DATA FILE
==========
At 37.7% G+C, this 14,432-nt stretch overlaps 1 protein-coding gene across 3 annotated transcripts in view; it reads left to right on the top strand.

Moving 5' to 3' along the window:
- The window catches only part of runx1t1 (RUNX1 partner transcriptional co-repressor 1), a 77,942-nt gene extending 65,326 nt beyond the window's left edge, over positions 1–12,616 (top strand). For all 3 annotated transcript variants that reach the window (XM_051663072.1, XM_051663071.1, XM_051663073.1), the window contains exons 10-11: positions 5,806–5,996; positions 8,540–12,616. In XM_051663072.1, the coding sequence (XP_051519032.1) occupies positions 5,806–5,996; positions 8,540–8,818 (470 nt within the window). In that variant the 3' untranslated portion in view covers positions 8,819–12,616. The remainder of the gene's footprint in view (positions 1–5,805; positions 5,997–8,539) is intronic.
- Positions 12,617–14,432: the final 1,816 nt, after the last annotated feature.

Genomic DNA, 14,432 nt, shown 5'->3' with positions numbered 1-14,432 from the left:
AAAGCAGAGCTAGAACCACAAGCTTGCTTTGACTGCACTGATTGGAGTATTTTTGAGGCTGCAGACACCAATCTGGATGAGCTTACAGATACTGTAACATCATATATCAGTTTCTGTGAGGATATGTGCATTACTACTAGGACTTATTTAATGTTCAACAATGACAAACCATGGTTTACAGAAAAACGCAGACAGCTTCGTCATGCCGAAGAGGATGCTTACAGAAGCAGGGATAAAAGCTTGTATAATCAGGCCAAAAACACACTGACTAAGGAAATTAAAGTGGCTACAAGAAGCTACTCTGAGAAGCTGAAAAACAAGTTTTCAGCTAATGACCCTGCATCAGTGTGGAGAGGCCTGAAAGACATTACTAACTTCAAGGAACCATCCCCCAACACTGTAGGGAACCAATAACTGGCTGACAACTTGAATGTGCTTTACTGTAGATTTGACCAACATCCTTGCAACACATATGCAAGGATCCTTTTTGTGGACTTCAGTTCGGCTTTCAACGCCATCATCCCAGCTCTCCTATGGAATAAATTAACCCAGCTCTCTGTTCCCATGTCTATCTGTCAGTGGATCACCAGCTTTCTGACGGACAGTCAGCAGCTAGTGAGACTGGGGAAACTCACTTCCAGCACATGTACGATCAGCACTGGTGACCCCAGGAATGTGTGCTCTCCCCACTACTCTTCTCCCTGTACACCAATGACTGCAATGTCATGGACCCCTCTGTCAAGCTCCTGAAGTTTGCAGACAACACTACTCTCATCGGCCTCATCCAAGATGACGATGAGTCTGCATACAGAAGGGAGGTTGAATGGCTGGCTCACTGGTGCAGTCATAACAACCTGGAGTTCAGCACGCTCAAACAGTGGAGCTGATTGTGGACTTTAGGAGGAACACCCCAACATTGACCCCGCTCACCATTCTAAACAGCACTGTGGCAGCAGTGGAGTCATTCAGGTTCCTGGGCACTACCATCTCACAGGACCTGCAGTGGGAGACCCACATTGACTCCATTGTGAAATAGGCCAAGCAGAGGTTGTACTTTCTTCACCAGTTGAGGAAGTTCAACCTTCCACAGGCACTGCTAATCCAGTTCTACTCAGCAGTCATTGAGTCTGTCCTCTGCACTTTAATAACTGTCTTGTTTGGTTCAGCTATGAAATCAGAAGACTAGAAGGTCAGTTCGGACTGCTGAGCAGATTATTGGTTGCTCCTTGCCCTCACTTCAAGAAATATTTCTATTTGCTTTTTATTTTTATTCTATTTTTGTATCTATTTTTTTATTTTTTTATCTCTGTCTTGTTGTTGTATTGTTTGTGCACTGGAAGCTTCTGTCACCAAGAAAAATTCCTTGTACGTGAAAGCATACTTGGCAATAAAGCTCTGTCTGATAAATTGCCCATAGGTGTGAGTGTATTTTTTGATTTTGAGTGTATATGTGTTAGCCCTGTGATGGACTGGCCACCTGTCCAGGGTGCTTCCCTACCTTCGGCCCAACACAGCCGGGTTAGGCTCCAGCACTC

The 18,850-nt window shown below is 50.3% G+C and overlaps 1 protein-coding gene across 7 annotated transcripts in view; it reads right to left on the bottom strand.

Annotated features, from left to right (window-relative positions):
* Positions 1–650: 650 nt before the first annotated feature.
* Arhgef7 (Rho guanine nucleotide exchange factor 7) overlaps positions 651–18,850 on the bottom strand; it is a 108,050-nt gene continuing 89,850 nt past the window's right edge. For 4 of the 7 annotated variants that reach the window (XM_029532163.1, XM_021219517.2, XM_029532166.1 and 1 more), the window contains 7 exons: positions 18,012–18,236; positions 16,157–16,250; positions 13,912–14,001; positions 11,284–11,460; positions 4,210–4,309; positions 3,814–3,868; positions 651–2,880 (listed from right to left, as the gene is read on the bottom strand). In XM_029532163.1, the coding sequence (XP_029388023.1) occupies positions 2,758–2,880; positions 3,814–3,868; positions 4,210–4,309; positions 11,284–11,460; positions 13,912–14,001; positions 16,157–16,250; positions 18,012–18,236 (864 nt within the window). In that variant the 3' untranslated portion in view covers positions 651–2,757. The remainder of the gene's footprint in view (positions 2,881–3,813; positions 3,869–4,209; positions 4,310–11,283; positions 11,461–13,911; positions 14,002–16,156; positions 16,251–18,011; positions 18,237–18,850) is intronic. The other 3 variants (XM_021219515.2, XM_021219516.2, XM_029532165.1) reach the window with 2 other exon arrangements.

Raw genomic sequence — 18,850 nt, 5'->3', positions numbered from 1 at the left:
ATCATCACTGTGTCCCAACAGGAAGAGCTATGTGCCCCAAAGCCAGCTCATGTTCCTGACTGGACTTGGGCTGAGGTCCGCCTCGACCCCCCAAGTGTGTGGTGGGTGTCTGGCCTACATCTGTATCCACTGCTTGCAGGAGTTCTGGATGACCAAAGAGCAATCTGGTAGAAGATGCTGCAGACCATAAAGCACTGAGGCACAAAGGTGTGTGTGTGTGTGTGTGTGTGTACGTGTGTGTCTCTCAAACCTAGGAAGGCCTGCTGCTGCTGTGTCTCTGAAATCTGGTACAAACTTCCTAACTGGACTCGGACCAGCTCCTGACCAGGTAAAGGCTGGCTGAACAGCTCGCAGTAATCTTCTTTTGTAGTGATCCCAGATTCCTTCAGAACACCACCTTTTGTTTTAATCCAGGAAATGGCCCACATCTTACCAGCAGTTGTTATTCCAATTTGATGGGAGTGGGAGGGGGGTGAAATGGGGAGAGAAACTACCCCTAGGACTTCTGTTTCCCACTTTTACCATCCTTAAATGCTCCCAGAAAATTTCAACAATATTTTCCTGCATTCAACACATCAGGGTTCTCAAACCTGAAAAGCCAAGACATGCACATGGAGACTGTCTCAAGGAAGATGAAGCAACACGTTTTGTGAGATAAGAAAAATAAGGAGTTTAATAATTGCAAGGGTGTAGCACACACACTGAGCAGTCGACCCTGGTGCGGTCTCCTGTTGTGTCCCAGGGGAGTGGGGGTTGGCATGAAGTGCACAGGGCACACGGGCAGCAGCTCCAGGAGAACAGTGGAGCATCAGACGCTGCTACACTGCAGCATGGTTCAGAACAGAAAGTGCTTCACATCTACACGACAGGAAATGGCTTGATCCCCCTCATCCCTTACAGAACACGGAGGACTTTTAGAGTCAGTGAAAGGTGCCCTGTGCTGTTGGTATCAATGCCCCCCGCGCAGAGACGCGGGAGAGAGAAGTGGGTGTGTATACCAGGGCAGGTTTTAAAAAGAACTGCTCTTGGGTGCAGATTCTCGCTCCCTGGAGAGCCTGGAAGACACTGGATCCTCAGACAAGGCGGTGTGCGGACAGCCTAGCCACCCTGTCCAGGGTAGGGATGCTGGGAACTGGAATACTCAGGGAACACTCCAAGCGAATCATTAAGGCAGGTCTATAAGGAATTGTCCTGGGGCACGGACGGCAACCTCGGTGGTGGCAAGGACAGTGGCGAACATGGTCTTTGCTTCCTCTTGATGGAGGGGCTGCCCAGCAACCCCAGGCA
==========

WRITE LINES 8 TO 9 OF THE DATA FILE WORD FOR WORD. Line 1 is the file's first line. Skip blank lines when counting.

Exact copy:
Annotated features, from left to right (window-relative positions):
* Positions 1–650: 650 nt before the first annotated feature.